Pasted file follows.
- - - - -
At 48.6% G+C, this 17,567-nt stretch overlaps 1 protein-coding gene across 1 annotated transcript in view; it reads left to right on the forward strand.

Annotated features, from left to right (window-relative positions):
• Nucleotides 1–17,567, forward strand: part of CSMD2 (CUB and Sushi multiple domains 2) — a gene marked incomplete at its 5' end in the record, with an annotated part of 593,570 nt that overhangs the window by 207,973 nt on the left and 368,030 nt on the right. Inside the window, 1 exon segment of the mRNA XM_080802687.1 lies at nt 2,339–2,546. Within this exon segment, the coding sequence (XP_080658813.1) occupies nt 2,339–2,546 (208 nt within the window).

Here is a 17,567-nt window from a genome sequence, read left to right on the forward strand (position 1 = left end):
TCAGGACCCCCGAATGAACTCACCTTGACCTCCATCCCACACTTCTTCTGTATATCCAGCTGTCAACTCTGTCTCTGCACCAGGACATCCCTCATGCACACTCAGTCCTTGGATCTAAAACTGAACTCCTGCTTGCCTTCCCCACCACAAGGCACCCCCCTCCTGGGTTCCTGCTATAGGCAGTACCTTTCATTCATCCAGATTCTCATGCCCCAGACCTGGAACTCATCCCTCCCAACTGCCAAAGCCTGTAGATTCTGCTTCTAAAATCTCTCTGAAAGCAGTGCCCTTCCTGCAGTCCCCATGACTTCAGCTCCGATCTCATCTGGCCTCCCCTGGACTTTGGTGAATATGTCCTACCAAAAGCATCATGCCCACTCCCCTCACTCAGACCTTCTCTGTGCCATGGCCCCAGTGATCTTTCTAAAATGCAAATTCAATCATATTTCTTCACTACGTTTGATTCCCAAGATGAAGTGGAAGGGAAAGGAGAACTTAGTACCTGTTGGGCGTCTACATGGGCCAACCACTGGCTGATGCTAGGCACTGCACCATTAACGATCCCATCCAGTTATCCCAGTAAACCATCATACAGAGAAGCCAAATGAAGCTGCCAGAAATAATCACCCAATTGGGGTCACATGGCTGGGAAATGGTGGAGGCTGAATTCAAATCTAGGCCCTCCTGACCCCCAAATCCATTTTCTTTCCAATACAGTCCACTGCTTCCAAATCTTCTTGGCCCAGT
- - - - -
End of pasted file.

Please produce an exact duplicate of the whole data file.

At 48.6% G+C, this 17,567-nt stretch overlaps 1 protein-coding gene across 1 annotated transcript in view; it reads left to right on the forward strand.

Annotated features, from left to right (window-relative positions):
• Nucleotides 1–17,567, forward strand: part of CSMD2 (CUB and Sushi multiple domains 2) — a gene marked incomplete at its 5' end in the record, with an annotated part of 593,570 nt that overhangs the window by 207,973 nt on the left and 368,030 nt on the right. Inside the window, 1 exon segment of the mRNA XM_080802687.1 lies at nt 2,339–2,546. Within this exon segment, the coding sequence (XP_080658813.1) occupies nt 2,339–2,546 (208 nt within the window).

Here is a 17,567-nt window from a genome sequence, read left to right on the forward strand (position 1 = left end):
TCAGGACCCCCGAATGAACTCACCTTGACCTCCATCCCACACTTCTTCTGTATATCCAGCTGTCAACTCTGTCTCTGCACCAGGACATCCCTCATGCACACTCAGTCCTTGGATCTAAAACTGAACTCCTGCTTGCCTTCCCCACCACAAGGCACCCCCCTCCTGGGTTCCTGCTATAGGCAGTACCTTTCATTCATCCAGATTCTCATGCCCCAGACCTGGAACTCATCCCTCCCAACTGCCAAAGCCTGTAGATTCTGCTTCTAAAATCTCTCTGAAAGCAGTGCCCTTCCTGCAGTCCCCATGACTTCAGCTCCGATCTCATCTGGCCTCCCCTGGACTTTGGTGAATATGTCCTACCAAAAGCATCATGCCCACTCCCCTCACTCAGACCTTCTCTGTGCCATGGCCCCAGTGATCTTTCTAAAATGCAAATTCAATCATATTTCTTCACTACGTTTGATTCCCAAGATGAAGTGGAAGGGAAAGGAGAACTTAGTACCTGTTGGGCGTCTACATGGGCCAACCACTGGCTGATGCTAGGCACTGCACCATTAACGATCCCATCCAGTTATCCCAGTAAACCATCATACAGAGAAGCCAAATGAAGCTGCCAGAAATAATCACCCAATTGGGGTCACATGGCTGGGAAATGGTGGAGGCTGAATTCAAATCTAGGCCCTCCTGACCCCCAAATCCATTTTCTTTCCAATACAGTCCACTGCTTCCAAATCTTCTTGGCCCAGT